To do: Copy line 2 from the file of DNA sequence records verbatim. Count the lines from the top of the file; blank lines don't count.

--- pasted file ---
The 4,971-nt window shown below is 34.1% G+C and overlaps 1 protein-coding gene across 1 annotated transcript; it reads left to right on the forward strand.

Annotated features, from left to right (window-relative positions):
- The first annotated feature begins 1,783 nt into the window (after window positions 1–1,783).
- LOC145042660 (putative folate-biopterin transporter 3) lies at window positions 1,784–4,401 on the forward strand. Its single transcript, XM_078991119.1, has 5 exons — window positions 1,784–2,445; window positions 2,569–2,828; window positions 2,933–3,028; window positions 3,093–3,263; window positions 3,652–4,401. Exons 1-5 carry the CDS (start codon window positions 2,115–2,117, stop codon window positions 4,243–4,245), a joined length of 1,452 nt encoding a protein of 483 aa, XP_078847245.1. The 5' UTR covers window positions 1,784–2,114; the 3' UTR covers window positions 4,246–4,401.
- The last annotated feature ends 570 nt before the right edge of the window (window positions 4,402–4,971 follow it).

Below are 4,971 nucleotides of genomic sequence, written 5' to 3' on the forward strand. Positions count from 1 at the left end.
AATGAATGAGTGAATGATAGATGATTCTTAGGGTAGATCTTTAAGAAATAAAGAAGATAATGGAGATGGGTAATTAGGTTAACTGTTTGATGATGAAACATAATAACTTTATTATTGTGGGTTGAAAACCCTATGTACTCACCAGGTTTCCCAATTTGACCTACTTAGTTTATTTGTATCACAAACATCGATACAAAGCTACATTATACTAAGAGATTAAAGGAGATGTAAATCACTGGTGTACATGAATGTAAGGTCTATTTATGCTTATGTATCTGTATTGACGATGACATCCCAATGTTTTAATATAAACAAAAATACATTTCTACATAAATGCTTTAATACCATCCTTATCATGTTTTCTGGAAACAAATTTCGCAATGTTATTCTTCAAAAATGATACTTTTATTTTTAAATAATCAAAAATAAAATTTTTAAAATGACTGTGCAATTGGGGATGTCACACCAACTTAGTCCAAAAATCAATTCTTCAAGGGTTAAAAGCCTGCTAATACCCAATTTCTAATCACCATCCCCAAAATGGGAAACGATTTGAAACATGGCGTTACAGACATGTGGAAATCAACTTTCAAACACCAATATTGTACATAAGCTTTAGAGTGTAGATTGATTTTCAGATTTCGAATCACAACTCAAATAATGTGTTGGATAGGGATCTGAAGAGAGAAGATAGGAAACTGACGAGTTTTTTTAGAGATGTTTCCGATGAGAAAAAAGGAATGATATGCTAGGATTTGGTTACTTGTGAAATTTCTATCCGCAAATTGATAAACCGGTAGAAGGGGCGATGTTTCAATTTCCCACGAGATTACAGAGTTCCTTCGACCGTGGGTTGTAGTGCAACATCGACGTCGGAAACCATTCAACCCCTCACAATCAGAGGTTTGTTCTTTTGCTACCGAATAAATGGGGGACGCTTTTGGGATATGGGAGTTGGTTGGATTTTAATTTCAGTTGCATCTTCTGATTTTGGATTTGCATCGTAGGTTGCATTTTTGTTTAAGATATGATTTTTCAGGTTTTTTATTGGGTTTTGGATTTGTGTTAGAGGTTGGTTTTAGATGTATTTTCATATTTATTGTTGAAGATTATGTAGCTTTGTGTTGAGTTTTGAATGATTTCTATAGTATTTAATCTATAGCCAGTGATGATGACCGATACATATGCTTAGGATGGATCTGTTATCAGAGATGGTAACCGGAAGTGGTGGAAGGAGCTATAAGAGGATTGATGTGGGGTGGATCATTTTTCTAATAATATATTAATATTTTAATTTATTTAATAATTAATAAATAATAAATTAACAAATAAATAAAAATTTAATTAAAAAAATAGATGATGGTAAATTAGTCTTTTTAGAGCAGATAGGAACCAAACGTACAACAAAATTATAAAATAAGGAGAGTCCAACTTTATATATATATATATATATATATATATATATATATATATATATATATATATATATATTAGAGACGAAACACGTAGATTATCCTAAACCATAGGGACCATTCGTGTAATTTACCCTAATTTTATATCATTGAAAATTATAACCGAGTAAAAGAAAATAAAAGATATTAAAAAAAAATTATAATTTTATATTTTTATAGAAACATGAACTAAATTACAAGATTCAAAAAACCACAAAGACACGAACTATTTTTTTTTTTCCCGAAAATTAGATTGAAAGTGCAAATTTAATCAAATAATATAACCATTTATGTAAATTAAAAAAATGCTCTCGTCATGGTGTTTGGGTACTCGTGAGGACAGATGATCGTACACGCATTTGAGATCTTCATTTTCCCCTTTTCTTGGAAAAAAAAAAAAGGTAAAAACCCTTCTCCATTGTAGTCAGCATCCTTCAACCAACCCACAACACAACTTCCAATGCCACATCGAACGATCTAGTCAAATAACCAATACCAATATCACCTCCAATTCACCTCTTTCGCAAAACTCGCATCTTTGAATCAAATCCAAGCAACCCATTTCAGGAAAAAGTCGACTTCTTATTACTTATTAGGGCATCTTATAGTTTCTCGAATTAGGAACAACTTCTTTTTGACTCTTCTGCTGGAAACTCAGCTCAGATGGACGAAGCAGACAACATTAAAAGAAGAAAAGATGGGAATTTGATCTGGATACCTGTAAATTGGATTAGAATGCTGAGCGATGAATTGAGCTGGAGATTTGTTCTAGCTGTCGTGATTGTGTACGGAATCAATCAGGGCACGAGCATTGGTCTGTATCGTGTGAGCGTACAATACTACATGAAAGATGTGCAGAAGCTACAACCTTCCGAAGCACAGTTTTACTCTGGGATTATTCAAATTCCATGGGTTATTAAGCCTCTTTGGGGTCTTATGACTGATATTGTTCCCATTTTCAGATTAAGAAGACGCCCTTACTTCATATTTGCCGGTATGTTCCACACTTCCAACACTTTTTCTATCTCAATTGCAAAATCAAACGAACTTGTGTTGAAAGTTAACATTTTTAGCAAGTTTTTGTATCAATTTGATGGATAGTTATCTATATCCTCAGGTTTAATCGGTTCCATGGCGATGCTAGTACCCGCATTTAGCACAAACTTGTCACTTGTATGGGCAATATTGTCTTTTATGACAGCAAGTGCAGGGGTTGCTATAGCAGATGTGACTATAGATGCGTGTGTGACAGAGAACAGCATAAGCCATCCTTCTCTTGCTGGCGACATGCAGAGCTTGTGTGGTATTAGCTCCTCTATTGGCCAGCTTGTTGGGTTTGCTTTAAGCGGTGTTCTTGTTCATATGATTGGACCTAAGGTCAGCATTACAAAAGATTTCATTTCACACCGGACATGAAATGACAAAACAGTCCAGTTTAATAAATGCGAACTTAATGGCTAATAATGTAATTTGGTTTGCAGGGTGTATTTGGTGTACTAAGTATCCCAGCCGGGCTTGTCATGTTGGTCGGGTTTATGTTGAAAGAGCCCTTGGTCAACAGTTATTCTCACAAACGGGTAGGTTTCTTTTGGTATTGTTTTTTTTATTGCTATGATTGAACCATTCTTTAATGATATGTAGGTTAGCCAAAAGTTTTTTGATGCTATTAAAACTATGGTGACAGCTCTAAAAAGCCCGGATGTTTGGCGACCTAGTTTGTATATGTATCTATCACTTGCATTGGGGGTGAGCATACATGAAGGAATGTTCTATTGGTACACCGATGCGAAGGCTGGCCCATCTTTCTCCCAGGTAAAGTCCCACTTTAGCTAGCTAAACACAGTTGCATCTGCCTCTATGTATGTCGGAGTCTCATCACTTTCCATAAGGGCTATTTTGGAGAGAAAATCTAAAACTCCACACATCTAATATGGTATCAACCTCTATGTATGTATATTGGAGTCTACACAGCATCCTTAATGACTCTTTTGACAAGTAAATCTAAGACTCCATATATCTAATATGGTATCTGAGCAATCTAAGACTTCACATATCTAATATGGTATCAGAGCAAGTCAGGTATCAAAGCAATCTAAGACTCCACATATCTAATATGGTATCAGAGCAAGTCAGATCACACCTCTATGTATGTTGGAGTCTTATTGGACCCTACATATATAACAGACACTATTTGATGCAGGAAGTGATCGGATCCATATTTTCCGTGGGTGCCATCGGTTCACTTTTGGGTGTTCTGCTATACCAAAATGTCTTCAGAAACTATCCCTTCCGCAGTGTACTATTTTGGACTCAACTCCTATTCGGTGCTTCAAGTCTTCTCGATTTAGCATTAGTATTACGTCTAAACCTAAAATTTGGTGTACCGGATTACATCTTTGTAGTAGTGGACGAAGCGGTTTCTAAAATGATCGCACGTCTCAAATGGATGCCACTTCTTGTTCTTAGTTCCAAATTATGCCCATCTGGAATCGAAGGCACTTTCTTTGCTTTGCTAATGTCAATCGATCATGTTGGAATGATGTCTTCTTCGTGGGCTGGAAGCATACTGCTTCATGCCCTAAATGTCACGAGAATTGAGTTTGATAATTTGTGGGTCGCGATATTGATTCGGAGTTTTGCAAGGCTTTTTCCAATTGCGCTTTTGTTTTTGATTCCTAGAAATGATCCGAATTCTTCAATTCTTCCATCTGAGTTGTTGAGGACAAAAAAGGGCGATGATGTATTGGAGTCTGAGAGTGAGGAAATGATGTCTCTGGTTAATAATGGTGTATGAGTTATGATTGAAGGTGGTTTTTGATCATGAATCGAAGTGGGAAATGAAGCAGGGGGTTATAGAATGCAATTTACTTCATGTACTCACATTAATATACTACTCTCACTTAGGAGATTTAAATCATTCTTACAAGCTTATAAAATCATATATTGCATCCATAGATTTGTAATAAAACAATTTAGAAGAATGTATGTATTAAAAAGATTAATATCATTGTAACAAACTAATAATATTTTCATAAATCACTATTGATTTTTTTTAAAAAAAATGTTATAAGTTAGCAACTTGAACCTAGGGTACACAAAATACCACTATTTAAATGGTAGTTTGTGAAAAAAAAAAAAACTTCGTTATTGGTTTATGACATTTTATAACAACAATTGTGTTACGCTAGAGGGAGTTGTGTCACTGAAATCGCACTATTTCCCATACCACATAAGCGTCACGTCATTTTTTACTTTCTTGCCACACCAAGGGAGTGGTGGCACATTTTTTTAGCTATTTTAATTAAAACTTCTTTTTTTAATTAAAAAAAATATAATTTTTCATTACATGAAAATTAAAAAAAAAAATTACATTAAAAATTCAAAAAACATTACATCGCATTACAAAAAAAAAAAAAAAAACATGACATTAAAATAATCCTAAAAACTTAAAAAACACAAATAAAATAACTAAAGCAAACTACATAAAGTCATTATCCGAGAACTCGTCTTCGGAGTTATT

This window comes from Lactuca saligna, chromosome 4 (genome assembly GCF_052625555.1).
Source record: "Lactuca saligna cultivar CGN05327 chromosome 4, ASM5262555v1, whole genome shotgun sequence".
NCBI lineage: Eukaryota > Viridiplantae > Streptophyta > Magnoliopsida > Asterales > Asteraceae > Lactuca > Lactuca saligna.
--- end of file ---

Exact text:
Annotated features, from left to right (window-relative positions):